President Bill Clinton has said of Congressman Lewis that, through March, "he brings a whole new generation with him across the Edmund Pettus Bridge, from a past of clenched fists into a future of outstretched hands." Apple CEO Tim Cook has said that March is "a very unique way to present what is probably the most important story of my entire lifetime. My hope is that everyone reads this, and I would love to see the day that it is required reading in every school."
March: Book One holds an average 9.4 out of 10 rating at the review aggregator website Comic Book Roundup, based on five reviews. In addition to receiving positive reviews, it won numerous awards and accolades, was selected for college-level reading lists and by first-year reading programs in 2014 at Michigan State University, Georgia State University, and Marquette University. March: Book One received an "Author Honor" from the American Library Association's 2014 Coretta Scott King Book Awards. Book One also became the first graphic novel to win a Robert F. Kennedy Book Award, receiving a "Special Recognition" bust in 2014.
March: Book Two was released in 2015 and became both a New York Times bestseller for paperback graphic novels and Washington Post bestseller for paperback nonfiction books. At San Diego Comic Con in July 2016, March: Book Two won the Will Eisner Comic Industry Award for "Best Reality Based Work."
The release of March: Book Three in August 2016 brought all three volumes into the top 3 slots of the New York Times bestseller list for graphic novels for 6 consecutive weeks. In November 2016, March: Book Three was awarded the National Book Award in Young People's Literature, becoming the first graphic novel to receive a National Book Award. In January 2017 at the American Library Association's annual Midwinter Meeting the third volume was announced as the recipient of the 2017 Printz Award, the Coretta Scott King Award, the YALSA Award for Excellence in Nonfiction, and the Sibert Medal. It was the first time a single book won four A.L.A. awards. The trilogy received the Carter G. Woodson Book Award in 2017.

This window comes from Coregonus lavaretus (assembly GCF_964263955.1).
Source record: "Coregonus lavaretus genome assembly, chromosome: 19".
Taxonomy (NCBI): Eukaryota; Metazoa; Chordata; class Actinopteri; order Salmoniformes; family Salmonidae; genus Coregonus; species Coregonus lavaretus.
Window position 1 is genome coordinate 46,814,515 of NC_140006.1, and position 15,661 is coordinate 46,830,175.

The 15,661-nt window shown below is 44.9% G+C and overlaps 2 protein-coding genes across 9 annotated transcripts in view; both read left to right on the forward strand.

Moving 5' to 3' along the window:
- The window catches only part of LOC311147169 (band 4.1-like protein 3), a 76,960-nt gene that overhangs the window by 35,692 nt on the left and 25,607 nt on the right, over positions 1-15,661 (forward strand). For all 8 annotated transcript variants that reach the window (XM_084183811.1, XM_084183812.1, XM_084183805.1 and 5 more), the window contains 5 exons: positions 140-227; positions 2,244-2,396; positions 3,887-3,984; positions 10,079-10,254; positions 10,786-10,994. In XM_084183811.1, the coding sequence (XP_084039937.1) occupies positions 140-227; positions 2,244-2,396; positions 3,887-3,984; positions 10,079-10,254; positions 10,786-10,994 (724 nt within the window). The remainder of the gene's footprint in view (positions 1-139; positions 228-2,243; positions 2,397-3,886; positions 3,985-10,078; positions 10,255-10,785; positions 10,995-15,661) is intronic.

In May 2016, NYC Public Schools announced that the March trilogy was added to the systemwide 8th Grade "Passport to Social Studies" curriculum. In October 2016, Atlanta Public Schools announced the March trilogy's addition to English curriculum.
Aydin and his co-authors on March were recipients of the 2014 Coretta Scott King Book Award Author Honor, the 2013 Gem Award (Independent Graphic Novel of the Year), and the 2014 YALSA Top Ten Great Graphic Novels for Teens.
In March 2014 Aydin and his co-authors received a Special Recognition award at the 2014 Robert F. Kennedy Book Awards.
That same year, March was nominated for two Eisner Awards: Best Publication for Teens & Best Reality-Based Work. March was also nominated for two Harvey Awards: Best Graphic Album – Original & Best Biographical, Historical, or Journalistic Presentation.